November is National Adoption Month. This designation is an essential reminder of how you can change someone’s life for the better by offering permanent or foster care to a child. It reminds all of us to help in creating awareness for adoption. All children deserve love, affection and support.
In my blogs, I often refer to issues that need improvement or raise the specter of a problem. While adoption and foster care remain an important policy priority of our state, we can point to New Jersey as a leader in this area.
A sign carried by an attendee at the 2019 Veteran's Day Parade in New York City captures the essence of this blog: "Thank You for Defending Our Freedom."
It is a hard act to follow. And in the wake of our recent election, many have heard about promises to our military personnel. I would like to think that beyond promises and words is direct, concrete action, which has characterized my involvement and views exemplified by the aforementioned sign.
Next Tuesday, Nov. 3, is Election Day. After months of ads, campaign speeches, and pledges and positions postulated by candidates, the time has arrived. You will have the right to cast your vote, if you haven’t already, including one for the most important political office in the United States.
In the early stages of the pandemic, most Americans learned for the first time, what it was like to be out of consumer goods, including perishable items like food. It was an eye opener, This time gave us a sobering glimpse into what it is like for someone to suffer from food insecurity: wondering if you had enough food in the house or whether you had enough for today’s dinner. This feeling, while fleeting, for many is the reality for so many of us.
Throughout the years that I have been writing this blog, I ask myself where I have not only taken a strong stand but devoted a substantial portion of my legislative efforts to righting an ongoing wrong.
One of those positions is domestic violence. October is Domestic Violence Awareness Month, and it is important that we continue to promote policies that support the victims of domestic violence – not just this month, but all year round. To that end, I have a number of proposals that focus on protecting and supporting victims of domestic violence.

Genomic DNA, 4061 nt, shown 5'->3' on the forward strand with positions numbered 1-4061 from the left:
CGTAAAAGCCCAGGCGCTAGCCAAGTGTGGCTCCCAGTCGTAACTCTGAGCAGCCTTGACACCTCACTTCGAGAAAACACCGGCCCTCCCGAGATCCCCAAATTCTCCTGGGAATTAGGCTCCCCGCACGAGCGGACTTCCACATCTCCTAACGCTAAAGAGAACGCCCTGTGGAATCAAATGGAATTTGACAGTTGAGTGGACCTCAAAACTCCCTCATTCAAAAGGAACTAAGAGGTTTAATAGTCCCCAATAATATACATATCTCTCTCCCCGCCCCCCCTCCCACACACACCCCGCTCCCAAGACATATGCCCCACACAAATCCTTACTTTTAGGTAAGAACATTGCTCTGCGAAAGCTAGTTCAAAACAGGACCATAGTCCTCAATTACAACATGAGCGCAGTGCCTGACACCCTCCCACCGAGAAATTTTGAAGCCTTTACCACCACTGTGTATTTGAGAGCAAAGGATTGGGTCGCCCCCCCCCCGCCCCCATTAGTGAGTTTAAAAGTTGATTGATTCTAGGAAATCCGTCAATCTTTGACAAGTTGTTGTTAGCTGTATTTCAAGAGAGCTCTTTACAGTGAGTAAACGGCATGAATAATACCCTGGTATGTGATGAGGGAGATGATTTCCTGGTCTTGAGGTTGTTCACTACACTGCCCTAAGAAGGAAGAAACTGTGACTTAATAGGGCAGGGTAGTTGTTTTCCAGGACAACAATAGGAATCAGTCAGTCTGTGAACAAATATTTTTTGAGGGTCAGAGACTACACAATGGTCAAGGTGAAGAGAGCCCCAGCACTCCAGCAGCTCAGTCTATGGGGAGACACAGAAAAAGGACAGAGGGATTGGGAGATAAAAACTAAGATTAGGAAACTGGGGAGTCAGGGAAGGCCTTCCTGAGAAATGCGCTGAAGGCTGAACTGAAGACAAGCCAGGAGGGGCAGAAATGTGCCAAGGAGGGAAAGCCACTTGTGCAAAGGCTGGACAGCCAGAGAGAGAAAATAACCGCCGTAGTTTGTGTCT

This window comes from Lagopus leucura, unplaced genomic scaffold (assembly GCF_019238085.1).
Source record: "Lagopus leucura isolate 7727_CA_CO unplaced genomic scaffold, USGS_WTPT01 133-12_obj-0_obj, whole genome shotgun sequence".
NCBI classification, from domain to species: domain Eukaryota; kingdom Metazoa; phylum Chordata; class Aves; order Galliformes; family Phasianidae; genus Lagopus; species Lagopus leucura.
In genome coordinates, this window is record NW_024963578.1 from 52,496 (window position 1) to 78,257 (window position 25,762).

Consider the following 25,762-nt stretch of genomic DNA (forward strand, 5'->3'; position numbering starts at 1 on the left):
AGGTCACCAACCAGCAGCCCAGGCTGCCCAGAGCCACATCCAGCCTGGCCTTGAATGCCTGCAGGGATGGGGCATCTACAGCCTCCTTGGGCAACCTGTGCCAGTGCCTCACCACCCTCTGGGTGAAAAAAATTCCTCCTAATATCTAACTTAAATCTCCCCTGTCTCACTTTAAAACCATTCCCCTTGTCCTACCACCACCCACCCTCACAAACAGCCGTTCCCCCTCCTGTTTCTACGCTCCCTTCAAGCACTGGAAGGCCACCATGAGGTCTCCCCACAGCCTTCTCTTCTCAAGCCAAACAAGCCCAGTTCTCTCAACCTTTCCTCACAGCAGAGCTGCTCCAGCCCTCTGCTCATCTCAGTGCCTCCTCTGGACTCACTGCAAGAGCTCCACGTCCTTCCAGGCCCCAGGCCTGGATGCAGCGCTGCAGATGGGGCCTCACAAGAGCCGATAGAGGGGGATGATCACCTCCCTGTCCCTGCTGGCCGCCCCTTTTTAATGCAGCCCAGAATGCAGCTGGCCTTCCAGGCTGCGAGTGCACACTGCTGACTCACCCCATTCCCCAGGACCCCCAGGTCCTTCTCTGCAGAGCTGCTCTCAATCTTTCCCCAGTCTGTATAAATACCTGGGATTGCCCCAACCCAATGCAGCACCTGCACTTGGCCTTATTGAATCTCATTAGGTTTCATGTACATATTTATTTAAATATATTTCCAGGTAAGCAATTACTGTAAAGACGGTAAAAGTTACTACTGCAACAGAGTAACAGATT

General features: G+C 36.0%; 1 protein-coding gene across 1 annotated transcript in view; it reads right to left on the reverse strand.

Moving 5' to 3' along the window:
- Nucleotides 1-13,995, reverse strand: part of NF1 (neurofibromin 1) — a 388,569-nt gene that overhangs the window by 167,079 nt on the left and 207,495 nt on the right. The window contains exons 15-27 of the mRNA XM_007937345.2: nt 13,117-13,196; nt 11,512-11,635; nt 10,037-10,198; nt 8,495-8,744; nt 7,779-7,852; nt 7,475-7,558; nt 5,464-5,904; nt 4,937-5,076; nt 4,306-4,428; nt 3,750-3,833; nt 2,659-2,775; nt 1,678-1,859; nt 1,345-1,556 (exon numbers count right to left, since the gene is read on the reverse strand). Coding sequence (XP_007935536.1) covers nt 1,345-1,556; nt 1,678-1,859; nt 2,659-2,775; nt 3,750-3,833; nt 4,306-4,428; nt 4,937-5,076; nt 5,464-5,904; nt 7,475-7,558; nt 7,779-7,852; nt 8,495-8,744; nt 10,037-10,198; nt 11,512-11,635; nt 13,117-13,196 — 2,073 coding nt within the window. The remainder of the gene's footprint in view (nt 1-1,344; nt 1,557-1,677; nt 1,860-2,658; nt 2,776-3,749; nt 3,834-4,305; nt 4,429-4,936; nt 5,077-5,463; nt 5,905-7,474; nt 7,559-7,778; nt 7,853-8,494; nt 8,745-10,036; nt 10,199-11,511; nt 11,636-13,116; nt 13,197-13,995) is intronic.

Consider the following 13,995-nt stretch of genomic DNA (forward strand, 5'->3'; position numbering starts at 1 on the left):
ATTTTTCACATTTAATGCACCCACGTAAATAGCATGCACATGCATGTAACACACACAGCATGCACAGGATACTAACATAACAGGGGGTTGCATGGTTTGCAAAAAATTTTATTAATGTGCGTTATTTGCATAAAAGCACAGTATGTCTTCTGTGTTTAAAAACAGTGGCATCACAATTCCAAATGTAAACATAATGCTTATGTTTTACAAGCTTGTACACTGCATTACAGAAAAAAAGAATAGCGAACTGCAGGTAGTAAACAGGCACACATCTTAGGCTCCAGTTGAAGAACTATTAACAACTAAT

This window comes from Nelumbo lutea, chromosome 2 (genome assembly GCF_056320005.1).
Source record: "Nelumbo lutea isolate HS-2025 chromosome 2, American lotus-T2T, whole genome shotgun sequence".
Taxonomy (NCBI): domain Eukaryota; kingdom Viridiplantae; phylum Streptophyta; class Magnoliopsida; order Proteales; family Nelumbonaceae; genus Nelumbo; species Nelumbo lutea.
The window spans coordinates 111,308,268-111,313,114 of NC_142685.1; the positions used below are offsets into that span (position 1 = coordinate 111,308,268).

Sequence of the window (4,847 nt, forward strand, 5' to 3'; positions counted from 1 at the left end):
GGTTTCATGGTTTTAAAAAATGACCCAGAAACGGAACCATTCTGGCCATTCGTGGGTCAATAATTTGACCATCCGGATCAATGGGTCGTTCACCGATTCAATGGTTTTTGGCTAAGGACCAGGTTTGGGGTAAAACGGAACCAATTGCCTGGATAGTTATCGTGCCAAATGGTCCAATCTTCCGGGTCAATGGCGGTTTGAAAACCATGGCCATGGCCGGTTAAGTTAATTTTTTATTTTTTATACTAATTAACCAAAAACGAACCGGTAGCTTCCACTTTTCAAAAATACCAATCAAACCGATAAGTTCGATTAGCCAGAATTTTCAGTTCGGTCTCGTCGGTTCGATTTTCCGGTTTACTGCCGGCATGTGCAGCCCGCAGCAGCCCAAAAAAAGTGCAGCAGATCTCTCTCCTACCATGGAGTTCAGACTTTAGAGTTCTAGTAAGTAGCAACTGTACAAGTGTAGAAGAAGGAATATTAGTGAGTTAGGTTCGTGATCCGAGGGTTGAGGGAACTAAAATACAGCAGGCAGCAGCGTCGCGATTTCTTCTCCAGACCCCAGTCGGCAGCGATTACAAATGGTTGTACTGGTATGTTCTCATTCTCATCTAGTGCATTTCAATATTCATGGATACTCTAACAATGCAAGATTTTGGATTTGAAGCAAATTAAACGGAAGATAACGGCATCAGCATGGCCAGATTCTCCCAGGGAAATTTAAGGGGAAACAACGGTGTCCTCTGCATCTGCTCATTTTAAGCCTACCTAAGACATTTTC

Bullying is an undeniable, unfortunate fact of life. We are either victims of it, witness it or forgive me for saying it, maybe even a participant.
It is a mean, arrogant and despicable practice. Bullying practices can end in hatred and racism. And unfortunately, the digital age, which has brought us many technological benefits, has given us cyber bullying. A thoughtless comment, post, or insinuation can leave as much pain as a push in the classroom or a bump on the playground.
When we think about casting our votes for the November election, we are often consumed by the question of “WHO do we want to represent us?” However, there are other important considerations on the ballot this year, comprised in three public questions posed to the voters.
Within months of the coronavirus pandemic and the early stages of the lockdown, experts started to write articles about the emotional and mental health impact on society.
September is National Suicide Prevention Month, and as the month closes in on us, it’s worth reviewing how important it is to remain vigilant and help those in distress. This is particularly true for young people who face the “usual” pressures of youth, now compounded by the coronavirus.
In case you haven’t heard, there’s a presidential election coming up. While every election is important, seldom has the integrity of the election process been more in question then now. Adding to the integrity issue is the shock of the coronavirus epidemic.
The sanctity of the right to vote — and I don’t use the word sanctity lightly — is one of the most fundamental rights in a democracy. It is the one inviolable right that separates us from other forms of government.
During this maelstrom of divisiveness, confusion, and a global pandemic, it is easy to forget what binds us together. And unfortunately or not, it often takes a tragedy or the commemoration of one to remind us.